House OKs bill limiting purchases in Oklahoma of allergy drug pseudoephedrine used in meth, called toughest in the nation
BY WAYNE GREENE World Senior Writer
Thursday, May 03, 2012
5/03/12 at 7:39 AM
Read the Tulsa World’s continuing coverage of the meth epidemic.
OKLAHOMA CITY - The Oklahoma House gave final legislative approval Wednesday to a bill limiting the sale of pseudoephedrine, the popular anti-allergy drug that is a key ingredient in most Oklahoma meth labs.
The House approved Senate amendments to House Bill 2941, sending the proposal to Gov. Mary Fallin for her consideration.
"It's the toughest methamphetamine bill in the nation," said Rep. David Derby, R-Owasso, the bill's author.
The bill limits purchases of the non-prescription drug to 3.6 grams a day and 7.2 grams a month. The current limit is 9 grams a month.
The bill also would cut the annual purchase limit to 60 grams. The current limit is 108 grams.
A 10-tablet package of 24-hour Sudafed has 2.4 grams of pseudoephedrine.
Previous state limits only applied to dry tablet forms of the drug, but the bill would include liquid and gelcap forms, which the DEA says also can be used to manufacture methamphetamines.
Further pseudoephedrine purchases would be blocked for 72 hours after the daily limit is met.
The bill also would link Oklahoma to a 21-state electronic drug tracking system, which will allow the state to prevent pseudoephedrine buyers from avoiding sales limits by crossing state lines.
Other parts of the bill would increase criminal penalties on people who buy pseudoephedrine for drug labs and allow pharmacists to make purchasing the drug more difficult for illegitimate uses.
Police found 843 meth labs in the state last year, including 429 in Tulsa. Although there are several ways to produce meth, almost all Oklahoma labs use pseudoephedrine - which is cheap and commercially available - as the starting point.
Police and prosecutors pushed for legislation to make pseudoephedrine a prescription-only drug, sparking one of the most heated debates of the legislative year.
Physicians and pharmacists groups opposed the measure, as did the lobbying arm of the over-the-counter drug industry.
Ultimately, a prescription restriction and a proposal to allow local governments to restrict pseudoephedrine sales were killed in House committees.
The Derby bill was proposed as an alternative that would tighten access to the drug with less inconvenience to legitimate buyers.
Sen. Rick Brinkley, R-Owasso, the bill's Senate author, said he hopes the bill will result in more busts of meth labs and less supply of the drug to Oklahoma addicts, but real solutions to the problem will require dealing with demand for the drug.
"Until we adequately fight addiction in this state, meth usage will continue," he said. "In the meantime, law-abiding citizens should not be the ones to pay the price. It didn't work with prohibition and it won't work with meth."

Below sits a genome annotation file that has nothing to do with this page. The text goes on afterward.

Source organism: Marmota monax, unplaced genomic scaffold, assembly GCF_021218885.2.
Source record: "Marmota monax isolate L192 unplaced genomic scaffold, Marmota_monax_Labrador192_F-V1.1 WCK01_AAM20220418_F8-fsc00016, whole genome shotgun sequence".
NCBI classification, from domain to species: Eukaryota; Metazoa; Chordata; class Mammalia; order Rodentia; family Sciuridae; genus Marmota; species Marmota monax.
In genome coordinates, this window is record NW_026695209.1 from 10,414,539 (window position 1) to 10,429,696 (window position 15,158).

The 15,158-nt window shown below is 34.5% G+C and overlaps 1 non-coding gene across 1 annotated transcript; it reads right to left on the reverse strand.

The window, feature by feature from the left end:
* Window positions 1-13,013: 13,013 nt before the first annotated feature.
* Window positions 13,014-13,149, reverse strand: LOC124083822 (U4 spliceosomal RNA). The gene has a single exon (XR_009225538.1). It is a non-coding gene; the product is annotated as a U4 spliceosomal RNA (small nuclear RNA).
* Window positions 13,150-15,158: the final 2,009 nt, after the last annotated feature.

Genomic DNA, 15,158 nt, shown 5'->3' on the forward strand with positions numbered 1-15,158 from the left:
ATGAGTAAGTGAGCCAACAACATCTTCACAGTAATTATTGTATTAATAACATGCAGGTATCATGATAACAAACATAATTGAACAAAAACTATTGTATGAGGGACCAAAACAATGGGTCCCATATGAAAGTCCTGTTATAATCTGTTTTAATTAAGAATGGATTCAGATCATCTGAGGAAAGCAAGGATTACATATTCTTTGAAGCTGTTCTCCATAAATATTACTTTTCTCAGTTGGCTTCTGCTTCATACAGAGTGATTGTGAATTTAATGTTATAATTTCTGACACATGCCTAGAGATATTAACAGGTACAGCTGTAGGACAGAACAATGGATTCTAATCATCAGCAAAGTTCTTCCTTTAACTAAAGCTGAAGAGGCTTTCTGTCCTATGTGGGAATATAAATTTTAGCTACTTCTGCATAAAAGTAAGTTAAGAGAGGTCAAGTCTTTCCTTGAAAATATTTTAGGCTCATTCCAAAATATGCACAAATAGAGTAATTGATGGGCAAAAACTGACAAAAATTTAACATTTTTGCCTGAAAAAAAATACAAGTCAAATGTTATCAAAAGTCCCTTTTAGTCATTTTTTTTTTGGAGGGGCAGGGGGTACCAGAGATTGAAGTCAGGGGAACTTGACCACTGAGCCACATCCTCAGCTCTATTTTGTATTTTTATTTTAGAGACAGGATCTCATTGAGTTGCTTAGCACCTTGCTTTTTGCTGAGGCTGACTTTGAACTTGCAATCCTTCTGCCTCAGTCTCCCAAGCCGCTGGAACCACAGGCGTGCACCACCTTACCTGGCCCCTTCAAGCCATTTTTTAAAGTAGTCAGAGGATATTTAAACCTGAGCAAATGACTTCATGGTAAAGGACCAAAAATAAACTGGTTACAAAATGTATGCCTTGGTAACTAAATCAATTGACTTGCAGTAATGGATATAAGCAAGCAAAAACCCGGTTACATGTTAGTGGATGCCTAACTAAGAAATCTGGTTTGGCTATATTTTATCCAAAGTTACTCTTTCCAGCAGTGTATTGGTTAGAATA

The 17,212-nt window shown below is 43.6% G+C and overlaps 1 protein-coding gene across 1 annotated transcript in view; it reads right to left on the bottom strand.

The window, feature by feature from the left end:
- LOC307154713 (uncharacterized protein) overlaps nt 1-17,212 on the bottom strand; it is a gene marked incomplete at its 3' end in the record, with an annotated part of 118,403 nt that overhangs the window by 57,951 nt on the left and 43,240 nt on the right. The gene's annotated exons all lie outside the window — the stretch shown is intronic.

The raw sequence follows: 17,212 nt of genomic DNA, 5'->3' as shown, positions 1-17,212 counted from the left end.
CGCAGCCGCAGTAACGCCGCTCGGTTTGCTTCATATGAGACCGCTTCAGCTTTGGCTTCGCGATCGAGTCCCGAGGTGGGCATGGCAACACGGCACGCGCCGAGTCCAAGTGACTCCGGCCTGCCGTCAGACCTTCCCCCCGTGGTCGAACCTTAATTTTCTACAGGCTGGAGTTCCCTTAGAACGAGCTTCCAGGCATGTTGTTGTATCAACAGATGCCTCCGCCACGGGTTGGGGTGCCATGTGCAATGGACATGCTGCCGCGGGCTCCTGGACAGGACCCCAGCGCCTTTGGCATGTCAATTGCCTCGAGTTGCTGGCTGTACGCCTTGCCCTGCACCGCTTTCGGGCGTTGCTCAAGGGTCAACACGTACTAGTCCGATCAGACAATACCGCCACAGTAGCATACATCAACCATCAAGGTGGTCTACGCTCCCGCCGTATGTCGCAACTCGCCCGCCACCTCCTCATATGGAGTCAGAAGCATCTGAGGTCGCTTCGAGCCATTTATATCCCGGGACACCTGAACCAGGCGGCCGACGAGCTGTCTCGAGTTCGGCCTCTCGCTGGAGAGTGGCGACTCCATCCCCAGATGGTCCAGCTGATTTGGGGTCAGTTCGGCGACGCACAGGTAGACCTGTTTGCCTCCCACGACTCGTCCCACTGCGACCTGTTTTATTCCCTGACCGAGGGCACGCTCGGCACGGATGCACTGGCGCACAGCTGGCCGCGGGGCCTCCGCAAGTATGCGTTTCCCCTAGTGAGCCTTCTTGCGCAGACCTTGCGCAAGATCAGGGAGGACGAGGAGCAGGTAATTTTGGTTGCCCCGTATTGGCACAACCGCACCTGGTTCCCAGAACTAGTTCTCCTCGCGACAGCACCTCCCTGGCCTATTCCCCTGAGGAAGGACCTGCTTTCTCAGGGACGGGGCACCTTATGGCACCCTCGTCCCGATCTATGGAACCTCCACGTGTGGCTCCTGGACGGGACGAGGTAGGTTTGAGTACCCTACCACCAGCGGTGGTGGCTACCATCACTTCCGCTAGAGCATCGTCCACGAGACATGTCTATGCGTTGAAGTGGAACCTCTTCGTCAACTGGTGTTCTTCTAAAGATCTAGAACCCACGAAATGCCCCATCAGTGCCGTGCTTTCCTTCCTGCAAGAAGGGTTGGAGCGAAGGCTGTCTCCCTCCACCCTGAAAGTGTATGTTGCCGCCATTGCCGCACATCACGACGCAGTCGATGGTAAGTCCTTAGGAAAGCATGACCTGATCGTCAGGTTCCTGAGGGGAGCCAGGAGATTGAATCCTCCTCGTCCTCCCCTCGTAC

He said Wednesday's vote was an exciting day.
"We have worked hard to reduce the availability of pseudoephedrine to those who manufacture meth, but at the same time, protect the ability of law-abiding citizens to have access to the medications they need without obtaining a prescription," Brinkley said. "It is a victory of personal rights and keeping the government out of our medicine cabinets and at the same time, passing the toughest anti-meth bill in the nation."
If signed into law by the governor, the bill would go into effect July 1.
About House Bill 2941
Authors: Rep. David Derby, R-Owasso, and Sen. Rick Brinkley, R-Owasso
History: Passed House 82-5, March 13. Amended and passed Senate 46-1, April 17; Amended version passed House 89-1, Wednesday.
Next stop: Gov. Mary Fallin's desk
Original Print Headline: House OKs bill limiting sale of meth ingredient
- Limits purchases of pseudoephedrine to 3.6 grams a day, 7.2 grams a month, 60 grams a year.
- 72-hour block on further purchases after the daily limit is met.
- Links Oklahoma to a 21-state electronic drug tracking system.
- Protects pharmacists who refuse to sell pseudoephedrine to buyers who don't have a legitimate need.
- Doubles potential criminal penalties for people who buy pseudoephedrine, if prosecutors can prove the drugs were used to manufacture meth.
- Allow pharmacies to collect a service charge up to the cost of the medicine in advance of a sale. If the buyer is rejected by the tracking system, the pharmacy would keep the charge. Otherwise it would be applied to the customer's bill.
Wayne Greene 918-581-8308
Rep. David Derby, R-Owasso